Martin Wilbur | Apr 01, 2013 |
School officials received better than expected news last week as local state representatives announced that education aid had been increased by nearly $1 billion for 2013-14 before completing work on the new fiscal year’s budget.
The $936 million bump in education money, nearly twice as much as Gov. Andrew Cuomo‘s originally proposed $490 million, was one of the key highlights of the state’s $141.3 billion budget that was approved by the Assembly last Thursday. The Senate wrapped up voting earlier in the week.
The state budget, delivered on time for the third consecutive year, will also provide millions more toward tax credits to stimulate business growth and an increase in the state’s minimum wage from the current $7.25 to $9 an hour within three years. It closes a budget gap, of between $1.3 billion and $1.4 billion without adding new taxes, although the so-called millionaires tax, which was set to expire next year, has been extended.
Elected officials were most eager to talk about the millions more in education aid. School districts in the northern half of Westchester County and Putnam, which have been grappling with unfunded mandates and with little chance to receive voter approval to exceed the tax cap, will see increases in total aid range from 4.72 percent in Valhalla to a whopping 25.41 percent in Hendrick Hudson in Montrose.
“The governor’s original proposed aid formulas would have been devastating for schools statewide,” said state Senator Greg Ball (R-Patterson). “I am happy to say that we not only restored the cuts but that we increased funding across the board from last year.”
Districts are in the midst of wrapping up their budgets in the coming weeks but officials were encouraged by the extra money that will be at their disposal.
“I am excited to let our community know that this funding will allow us to avoid significant cuts and continue to offer top-notch programs and services to our students districtwide,” said Dr. Susan Guiney, Superintendent of Schools for the Mount Pleasant School District, which will receive $4.58 million for next year, an increase of about $224,000 over 2012-13, according to numbers released by the state.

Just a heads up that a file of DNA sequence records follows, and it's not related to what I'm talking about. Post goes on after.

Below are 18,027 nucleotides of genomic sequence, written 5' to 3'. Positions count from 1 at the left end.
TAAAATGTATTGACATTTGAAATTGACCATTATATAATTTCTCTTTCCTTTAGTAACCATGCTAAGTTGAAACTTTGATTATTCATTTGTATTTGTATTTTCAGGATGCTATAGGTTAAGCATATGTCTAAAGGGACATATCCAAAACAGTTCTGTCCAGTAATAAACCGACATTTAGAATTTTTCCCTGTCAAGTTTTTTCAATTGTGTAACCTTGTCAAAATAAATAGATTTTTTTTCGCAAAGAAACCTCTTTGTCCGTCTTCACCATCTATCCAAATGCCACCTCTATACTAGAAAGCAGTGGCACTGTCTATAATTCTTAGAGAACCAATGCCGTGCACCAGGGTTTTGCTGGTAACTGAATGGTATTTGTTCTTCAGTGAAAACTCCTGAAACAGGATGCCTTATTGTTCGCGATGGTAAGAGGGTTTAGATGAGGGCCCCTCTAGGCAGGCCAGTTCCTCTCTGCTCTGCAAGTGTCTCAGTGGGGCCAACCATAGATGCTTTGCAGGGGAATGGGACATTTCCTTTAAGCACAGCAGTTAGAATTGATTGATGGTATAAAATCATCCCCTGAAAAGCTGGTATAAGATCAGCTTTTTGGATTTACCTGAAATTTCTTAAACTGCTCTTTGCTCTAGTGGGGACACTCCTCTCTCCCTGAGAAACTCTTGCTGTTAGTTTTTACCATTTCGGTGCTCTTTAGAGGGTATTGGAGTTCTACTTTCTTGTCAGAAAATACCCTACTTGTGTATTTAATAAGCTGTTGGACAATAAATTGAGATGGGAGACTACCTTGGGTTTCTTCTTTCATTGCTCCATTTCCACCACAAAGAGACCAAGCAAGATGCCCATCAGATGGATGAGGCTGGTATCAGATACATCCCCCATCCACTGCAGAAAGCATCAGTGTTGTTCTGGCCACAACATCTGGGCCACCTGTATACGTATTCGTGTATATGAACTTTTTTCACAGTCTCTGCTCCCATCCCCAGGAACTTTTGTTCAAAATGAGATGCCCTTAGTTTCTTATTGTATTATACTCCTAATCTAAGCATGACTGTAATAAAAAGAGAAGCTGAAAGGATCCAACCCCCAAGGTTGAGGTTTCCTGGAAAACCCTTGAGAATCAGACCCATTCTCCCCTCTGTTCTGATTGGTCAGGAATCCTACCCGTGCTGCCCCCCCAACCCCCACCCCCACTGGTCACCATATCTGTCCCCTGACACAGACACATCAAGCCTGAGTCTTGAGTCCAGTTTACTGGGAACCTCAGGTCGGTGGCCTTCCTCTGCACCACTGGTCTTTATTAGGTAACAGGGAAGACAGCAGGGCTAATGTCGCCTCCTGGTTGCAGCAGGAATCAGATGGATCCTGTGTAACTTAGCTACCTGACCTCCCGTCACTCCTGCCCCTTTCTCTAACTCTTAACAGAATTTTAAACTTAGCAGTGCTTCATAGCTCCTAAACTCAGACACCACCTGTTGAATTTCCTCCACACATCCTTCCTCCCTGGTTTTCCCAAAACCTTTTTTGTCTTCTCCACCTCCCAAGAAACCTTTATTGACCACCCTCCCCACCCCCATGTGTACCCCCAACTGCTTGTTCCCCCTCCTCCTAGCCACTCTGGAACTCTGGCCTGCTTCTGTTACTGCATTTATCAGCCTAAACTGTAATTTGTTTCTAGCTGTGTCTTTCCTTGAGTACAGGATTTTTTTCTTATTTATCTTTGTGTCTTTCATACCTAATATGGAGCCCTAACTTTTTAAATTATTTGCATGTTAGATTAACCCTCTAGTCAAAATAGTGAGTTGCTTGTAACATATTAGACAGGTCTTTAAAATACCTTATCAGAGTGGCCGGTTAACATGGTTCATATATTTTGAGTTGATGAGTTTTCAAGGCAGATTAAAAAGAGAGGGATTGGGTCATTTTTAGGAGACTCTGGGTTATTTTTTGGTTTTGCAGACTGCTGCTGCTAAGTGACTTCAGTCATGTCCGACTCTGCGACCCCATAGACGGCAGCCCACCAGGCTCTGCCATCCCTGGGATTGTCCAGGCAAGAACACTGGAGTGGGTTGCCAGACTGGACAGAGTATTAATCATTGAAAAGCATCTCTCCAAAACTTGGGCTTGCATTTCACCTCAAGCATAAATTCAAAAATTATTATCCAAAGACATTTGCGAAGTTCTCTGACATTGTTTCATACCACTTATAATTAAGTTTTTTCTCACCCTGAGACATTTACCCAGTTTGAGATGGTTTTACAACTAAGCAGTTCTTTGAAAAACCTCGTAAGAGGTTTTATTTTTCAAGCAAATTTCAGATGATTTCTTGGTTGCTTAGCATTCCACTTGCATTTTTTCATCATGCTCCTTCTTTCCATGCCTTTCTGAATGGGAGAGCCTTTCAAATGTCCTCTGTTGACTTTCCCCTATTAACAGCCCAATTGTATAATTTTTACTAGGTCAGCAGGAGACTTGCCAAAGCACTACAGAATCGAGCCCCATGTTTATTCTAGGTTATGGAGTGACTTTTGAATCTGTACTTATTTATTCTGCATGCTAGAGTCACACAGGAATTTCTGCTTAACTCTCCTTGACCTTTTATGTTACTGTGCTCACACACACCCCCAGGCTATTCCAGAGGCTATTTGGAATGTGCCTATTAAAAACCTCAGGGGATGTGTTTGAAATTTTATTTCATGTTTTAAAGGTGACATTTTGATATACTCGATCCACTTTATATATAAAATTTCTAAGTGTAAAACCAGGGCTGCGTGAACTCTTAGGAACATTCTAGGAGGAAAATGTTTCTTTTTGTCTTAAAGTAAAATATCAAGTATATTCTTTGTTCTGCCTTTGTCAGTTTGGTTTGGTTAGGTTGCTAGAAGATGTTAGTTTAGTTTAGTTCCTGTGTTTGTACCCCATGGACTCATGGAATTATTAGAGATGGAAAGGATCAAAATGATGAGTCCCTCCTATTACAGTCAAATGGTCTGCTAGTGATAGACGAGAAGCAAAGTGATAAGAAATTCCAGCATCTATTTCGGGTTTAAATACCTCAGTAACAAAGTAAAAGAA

During her March 20 budget presentation, Guiney said the district needed to find or cut close to $700,000 in order to maintain all current programs.
Other local districts had even sharper increases than Mount Pleasant. Chappaqua will see $1,055,924 (16.51 percent) more next year, Pleasantville $509,195 (9.54 percent), Bedford $555,019 (11.14 percent), Brewster $1,145,012 ( 7.88 percent) and Byram Hills $188,839 (7.74 percent).
But while legislators lauded the increase in education aid figures, Assemblyman Tom Abinanti (D-Pleasantville) harshly criticized Cuomo and many of his legislative colleagues for slashing millions of dollars from the Office of Developmental Disabilities. Although the reduction, at 4.5 percent rather than Cuomo’s originally proposed 6 percent, is an improvement, it will still hurt families, said Abinanti, adding that “people with special needs are being thrown out of New York.”
“This is sending the wrong message from New York,” he said. “This should not be the new New York.”
Although there was some opposition to the increase in minimum wage, the legislature looked to offset some of the extra costs with various tax credits. The state will provide a subsidy of $1.35 of the $1.75 increase for teenage workers. Another break for businesses is the newly established credit of 10 percent of the wages paid for those owners who hire qualified veterans during the first full year of employment.
“By increasing the state’s minimum wage and providing tax relief to local business owners, we are strengthening our area’s economic recovery and getting more families back to work, while fostering a more business-friendly environment,” said Assemblyman David Buchwald(D-White Plains)
Among the other initiatives are the $50 million Innovation Venture Capital Fund that will provide seed money for investments in new businesses and promote the transition from research and development to commercialization, and the Business Incubator and Innovation Hot Spot Support Act to provide fledgling companies with access to such support services as technical, marketing and entrepreneurial training.
The new budget also provides a $350 rebate for families in 2014 that have income between $40,000 and $300,000 and with at least one child 16 or under.
Filed Under: The Examiner